“We do want a smoother, more open relationship con los Estados Unidos,” she said, pronouncing each syllable in Estados Unidos like warning shots, “… and we could use the material ‘goods’ that come along with the relationship. Es mas, we look forward to better relations with the US, but we have a say, a big say, in how this relationship will function.”
Norma, like everyone in Cuba, is guaranteed a food stipend and free medical care. She pays no rent, no taxes, no medical insurance and, likewise, her education, a Master’s degree, was provided free, a right of Cuban citizens pursuant to their fifty-six plus year old revolution. Her pension comes to the equivalent of ten US dollars per month plus special assignment pay for things like the US tour. She makes do. Cuba, she said, belongs to Cubans and no one is taking over their homeland, their culture, their revolution, at least not without a fight.
I can relate. During my young adult years, I felt that if Puerto Rico’s independentistas had succeeded in obtaining freedom from the “commonwealth” albatross, I definitely would have joined that revolution. I’m a warrior at heart, a social justice seeker and a fighter for people’s rights. It was no accident that I channeled my life energy into martial arts and the law, and no coincidence that I’ve been attracted to Cuba throughout my life; that my family name is the same as the Comandante, in my mind, was bonus proof of my revolutionary credentials.
Present day Cuba reminds me of the Puerto Rico of my youth, and even now the common bond through language, food, and dance is palpable but we, Boricuas, have lost so much. Puerto Rico is no longer ours aunque contamos que todavía es nuestra patria, nuestro hogar. Our “Isla del encanto” is but a tourist la-la land where no passport is required to enter from the States because the US loaded and locked imperialist claim on our country. My grandmother, before 1920, was booted from her land and home in Vieques without compensation because the US Navy needed live ammo target practice space. While exiled in New York, she’d often complain of the weather and people. She’d say, “Este país es tan frio.”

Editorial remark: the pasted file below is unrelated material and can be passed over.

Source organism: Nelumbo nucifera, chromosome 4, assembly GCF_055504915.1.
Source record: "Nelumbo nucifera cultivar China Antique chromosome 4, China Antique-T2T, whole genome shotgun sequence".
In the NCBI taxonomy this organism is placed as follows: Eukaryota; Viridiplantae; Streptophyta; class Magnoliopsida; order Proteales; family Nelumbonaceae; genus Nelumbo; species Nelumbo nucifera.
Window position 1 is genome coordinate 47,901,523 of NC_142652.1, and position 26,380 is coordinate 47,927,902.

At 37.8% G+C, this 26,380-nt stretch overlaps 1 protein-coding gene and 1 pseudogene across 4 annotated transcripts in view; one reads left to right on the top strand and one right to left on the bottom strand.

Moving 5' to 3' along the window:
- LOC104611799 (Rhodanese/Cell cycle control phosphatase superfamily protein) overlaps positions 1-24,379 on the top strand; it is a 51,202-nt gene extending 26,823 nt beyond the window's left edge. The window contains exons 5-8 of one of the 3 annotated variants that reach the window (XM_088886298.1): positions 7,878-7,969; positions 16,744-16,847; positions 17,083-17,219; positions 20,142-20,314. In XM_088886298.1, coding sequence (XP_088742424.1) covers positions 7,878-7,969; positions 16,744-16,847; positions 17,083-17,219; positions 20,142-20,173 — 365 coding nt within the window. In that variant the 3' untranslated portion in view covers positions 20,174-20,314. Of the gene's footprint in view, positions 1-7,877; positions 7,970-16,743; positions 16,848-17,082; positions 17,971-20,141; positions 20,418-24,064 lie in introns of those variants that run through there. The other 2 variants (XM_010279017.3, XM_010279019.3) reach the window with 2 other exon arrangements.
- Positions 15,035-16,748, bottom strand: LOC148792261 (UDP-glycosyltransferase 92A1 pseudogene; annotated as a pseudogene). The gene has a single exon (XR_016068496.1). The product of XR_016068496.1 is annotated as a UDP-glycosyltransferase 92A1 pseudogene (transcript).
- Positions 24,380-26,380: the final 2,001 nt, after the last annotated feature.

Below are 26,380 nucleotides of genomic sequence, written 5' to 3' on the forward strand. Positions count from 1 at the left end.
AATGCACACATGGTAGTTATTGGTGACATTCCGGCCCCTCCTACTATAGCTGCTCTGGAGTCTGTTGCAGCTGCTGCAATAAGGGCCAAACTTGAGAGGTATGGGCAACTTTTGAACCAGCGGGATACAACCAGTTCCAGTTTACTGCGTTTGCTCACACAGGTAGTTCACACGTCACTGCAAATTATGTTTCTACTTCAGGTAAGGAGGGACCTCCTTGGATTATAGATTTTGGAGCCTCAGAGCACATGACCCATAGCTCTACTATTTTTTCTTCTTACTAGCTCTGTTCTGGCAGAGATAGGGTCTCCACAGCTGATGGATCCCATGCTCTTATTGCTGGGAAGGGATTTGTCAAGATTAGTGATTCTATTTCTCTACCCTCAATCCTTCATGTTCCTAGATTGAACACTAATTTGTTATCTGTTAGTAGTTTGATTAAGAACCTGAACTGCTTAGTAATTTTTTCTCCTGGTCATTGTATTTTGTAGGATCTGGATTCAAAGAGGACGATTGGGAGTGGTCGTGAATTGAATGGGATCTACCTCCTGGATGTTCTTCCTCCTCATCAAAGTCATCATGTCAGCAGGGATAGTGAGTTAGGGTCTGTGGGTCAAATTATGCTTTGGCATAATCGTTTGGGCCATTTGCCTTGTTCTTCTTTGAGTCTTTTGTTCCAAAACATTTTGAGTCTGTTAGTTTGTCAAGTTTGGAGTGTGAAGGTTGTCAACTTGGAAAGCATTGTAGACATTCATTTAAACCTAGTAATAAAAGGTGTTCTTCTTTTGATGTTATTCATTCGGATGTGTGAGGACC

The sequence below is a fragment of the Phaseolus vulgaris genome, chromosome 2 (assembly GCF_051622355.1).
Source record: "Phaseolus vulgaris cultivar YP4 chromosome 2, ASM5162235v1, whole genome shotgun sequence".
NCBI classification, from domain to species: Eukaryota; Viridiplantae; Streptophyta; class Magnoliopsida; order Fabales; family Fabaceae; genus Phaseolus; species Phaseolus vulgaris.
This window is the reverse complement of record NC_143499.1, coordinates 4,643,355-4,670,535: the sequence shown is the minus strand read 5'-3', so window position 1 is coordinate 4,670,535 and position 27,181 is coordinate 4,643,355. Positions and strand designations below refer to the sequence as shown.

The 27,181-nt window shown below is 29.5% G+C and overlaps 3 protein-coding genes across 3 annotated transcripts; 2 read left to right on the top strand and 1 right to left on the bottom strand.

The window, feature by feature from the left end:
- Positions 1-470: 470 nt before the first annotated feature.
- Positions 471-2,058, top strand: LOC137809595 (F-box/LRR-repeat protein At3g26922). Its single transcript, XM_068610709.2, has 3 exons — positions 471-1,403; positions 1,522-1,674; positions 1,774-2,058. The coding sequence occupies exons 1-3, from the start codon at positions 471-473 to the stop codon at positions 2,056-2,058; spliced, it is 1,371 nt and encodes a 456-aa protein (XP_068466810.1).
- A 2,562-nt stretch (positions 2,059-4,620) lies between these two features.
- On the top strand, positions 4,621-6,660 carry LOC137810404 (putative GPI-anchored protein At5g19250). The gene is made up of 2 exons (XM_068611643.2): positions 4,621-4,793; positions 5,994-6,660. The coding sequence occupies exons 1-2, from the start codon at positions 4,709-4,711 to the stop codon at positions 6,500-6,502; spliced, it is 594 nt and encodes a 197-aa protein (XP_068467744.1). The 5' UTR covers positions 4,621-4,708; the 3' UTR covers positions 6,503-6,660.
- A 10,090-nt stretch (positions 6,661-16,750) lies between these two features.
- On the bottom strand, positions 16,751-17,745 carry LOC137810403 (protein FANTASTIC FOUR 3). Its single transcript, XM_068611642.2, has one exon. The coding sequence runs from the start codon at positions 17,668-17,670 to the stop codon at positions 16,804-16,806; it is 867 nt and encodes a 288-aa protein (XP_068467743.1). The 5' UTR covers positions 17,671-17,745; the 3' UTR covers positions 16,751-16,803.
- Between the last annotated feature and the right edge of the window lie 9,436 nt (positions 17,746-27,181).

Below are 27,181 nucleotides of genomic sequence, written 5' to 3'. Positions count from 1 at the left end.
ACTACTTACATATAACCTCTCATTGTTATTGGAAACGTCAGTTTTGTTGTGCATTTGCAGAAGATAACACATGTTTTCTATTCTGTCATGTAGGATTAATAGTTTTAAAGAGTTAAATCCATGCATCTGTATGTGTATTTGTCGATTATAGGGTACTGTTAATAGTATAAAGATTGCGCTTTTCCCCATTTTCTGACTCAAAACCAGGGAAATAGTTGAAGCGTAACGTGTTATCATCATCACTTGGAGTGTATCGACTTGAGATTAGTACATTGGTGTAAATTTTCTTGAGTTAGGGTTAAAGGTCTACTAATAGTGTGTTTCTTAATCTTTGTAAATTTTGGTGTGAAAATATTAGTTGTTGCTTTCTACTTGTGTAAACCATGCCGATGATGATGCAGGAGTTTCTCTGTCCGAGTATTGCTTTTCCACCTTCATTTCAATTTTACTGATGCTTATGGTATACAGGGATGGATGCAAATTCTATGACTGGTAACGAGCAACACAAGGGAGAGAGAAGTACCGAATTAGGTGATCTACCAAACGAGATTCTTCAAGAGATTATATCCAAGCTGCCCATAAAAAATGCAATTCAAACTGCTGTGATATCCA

I was born in that cold country, in The Bronx, and raised in Brooklyn, “the most northern barrios of Puerto Rico,” I’d say to the many Cubans who asked where I called home. They’d guess Venezuela or Mexico, which I found curious until Olivia explained that these two countries are loyal Cuban allies and for Cubans to associate me with them meant they liked me. “Ah…Puerto Rico,” they’d say with approved delight coupled with a tinge of sadness, “Puerto Rico y Cuba: prima hermanas. Somos dos alas de un pájaro.” Odaymara once commented, “If Puerto Rico and Cuba are the two wings, who is the bird?”
So finally, here I was in Cuba, a long time wish stemming back to my radical youth days. My first impression overall was that Cuban culture has been beautifully preserved and even enhanced, an unintended byproduct of the US’s stubborn insistence on choke-holding the Cuban economy and its peoples’ will. I felt like I was revisiting my childhood home, like I was back in the 1960s but with flip phones. Racism hasn’t been eradicated. LGBTQ communities still face unfettered discrimination despite having made major strides. Like in the States, laws may improve on institutional practices but do little to eliminate the social mindset embedded like porous cement in the culture, as if wedged into a fragment of our collective DNA.
Would I return to Cuba? In a heartbeat and I plan on it before the US tourist dollars start to flow, with their strings attached like a hanging noose.